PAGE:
Figure 2: (a) Nucleation process of bulk methane clathrates and (b) the growth of a clathrate from an amorphous nucleus. Figure adapted from refs. 2 and 4 with permission from the National Academy of Sciences of the USA and the American Chemical Society, respectively.


    The goal of this thesis is to unravel the nucleation and growth mechanism of clathrates inside the pores of different hydrophobic materials and to derive structure-property relationships that can be used to establish design principles to promote clathrate nucleation. In a first task, mesoporous hydrophobic materials will have to be constructed and parametrized, in close feedback with our experimental partners who synthesized these materials. Since these materials are amorphous, an appropriate methodology will have to be adopted, akin to polymer growth, to obtain realistic yet dense amorphous materials. Afterwards, appropriate mesopores will be created in these dense silica materials in which the clathrates can then nucleate. These internal cavities will be decorated by different hydrophobic moieties, as the length and degree of hydrophobicity was demonstrated to strongly impact the clathrate structure.3

    In a second task, the nucleation of clathrates in the hydrophobic materials constructed in the first task will be investigated via molecular dynamics simulations which follow the nucleation process in real-time. Given that the systems under consideration will contain many thousands of atoms, the use of GPU-accelerated software will be indispensable; these simulations will therefore be performed on our GPU high-performance clusters. For pressures, temperatures, or mixtures for which the clathrate nucleation would still be prohibitively long, enhanced sampling protocols will be examined to speed up the nucleation process. Once the nucleation mechanism is thoroughly analyzed, the optimal conditions for the pressure, temperature, and composition of the mixture can be determined by screening different setups to extract relevant design criteria and thus tailor the hydrophobic materials for efficient gas storage in clathrate hydrates, thereby furthering the design of new hydrogen storage materials.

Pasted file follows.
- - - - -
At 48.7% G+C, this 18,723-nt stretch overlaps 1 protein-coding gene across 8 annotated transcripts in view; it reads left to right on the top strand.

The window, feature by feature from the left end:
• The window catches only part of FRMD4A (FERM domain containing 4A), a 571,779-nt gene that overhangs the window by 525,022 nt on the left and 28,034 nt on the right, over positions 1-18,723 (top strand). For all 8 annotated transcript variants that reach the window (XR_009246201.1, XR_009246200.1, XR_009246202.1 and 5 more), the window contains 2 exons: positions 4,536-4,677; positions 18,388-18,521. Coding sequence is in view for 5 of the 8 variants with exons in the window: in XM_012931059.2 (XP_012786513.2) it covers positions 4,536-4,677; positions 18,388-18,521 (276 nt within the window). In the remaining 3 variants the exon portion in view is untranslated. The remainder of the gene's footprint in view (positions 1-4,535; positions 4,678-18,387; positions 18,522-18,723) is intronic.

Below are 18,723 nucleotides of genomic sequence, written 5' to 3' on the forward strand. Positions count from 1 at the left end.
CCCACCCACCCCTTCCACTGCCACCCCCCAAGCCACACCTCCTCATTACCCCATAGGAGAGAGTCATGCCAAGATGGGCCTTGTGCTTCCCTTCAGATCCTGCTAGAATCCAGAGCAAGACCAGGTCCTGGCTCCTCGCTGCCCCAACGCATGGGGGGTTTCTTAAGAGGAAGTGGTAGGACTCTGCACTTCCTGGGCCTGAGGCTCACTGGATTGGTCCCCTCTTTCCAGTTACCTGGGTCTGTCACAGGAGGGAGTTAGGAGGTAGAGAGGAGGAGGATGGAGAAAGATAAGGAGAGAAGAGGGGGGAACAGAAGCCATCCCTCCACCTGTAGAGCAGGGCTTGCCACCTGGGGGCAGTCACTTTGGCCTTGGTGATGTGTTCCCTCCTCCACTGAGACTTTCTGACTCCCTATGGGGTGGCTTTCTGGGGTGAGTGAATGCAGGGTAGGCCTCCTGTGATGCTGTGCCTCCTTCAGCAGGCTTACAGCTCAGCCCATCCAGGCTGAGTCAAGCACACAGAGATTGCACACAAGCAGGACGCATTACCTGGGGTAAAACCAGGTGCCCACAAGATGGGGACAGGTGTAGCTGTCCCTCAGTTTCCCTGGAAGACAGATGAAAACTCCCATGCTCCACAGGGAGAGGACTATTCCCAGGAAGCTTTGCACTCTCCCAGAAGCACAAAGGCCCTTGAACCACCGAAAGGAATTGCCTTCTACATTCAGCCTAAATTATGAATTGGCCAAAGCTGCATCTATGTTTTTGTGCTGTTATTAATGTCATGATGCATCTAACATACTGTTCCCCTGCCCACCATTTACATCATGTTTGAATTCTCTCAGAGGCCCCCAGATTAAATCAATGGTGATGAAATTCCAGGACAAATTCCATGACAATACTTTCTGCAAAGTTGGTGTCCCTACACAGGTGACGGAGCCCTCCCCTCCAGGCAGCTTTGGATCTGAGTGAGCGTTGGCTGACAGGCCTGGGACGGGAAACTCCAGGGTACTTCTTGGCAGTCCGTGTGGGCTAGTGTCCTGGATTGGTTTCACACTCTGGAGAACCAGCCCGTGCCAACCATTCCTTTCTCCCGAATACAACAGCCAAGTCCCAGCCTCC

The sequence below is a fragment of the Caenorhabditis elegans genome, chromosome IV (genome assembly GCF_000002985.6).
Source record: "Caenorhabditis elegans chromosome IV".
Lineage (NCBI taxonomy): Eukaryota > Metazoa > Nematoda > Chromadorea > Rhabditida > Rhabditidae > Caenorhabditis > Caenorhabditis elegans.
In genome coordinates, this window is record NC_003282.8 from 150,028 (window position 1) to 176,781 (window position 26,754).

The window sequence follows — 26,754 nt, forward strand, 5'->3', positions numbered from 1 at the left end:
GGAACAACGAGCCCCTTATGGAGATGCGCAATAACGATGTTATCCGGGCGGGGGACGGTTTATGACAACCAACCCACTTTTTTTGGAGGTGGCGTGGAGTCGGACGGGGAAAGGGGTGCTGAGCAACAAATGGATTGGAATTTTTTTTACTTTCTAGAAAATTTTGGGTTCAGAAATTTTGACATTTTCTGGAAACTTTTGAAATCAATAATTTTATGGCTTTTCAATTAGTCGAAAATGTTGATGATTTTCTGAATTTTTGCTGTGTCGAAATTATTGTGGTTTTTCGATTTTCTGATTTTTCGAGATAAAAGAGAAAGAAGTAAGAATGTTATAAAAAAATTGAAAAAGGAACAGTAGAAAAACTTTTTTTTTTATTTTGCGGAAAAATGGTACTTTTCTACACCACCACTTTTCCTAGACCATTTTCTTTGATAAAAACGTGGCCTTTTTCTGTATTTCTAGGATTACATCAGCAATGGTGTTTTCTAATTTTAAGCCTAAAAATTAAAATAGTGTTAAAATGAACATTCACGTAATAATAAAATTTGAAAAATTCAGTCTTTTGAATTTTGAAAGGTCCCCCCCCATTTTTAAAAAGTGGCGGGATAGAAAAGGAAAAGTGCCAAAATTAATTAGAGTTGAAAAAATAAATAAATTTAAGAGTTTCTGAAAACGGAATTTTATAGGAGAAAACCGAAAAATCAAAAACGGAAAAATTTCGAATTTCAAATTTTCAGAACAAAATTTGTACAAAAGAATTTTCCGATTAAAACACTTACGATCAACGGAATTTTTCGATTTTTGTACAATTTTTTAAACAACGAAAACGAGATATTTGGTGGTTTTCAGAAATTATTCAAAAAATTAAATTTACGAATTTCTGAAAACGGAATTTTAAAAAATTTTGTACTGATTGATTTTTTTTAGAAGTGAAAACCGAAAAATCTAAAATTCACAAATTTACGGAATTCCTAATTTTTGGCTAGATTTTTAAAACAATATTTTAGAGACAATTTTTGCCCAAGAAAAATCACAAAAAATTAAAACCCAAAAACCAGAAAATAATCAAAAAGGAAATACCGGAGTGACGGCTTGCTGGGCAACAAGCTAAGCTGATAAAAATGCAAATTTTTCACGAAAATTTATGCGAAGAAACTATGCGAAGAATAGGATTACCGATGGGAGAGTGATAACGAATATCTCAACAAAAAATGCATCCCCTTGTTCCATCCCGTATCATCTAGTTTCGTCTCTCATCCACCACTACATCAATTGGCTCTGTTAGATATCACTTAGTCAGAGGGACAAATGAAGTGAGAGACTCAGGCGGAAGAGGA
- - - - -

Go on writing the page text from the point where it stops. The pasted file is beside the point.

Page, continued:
1. Study programme
    Master of Science in Engineering Physics [EMPHYS], Master of Science in Physics and Astronomy [CMFYST]
    clathrate nucleation, materials development, gas storage, energy storage, hydrogen gas, structure-property relationships

    1A. Gupta, G.V. Baron, P. Perreault, S. Lenaerts, R.-G. Ciocarlan, P. Cool, P.G.M. Mileo, S.M.J. Rogge, V. Van Speybroeck, G. Watson, P. Van Der Voort, M. Houlleberghs, E. Breynaert, J.A. Martens, J.F.M. Denayer, Energy Storage Materials 41: 69, 2021.

    2L. Lie, J. Zhong, Y. Yan, J. Zhang, J. Xu, J.S. Francisco, X. C. Zeng, Proc. Natl. Acad. Sci. U.S.A. 117: 24701, 2020.

    3P.G.M. Mileo, S.M.J. Rogge, M. Houlleberghs, E. Breynaert, J.A. Martens, V. Van Speybroeck, J. Mater. Chem. A 9: 21835, 2021.

    4L.C. Jacobson, V. Molinero, J. Am. Chem. Soc. 133: 6458, 2011.


Veronique Van Speybroeck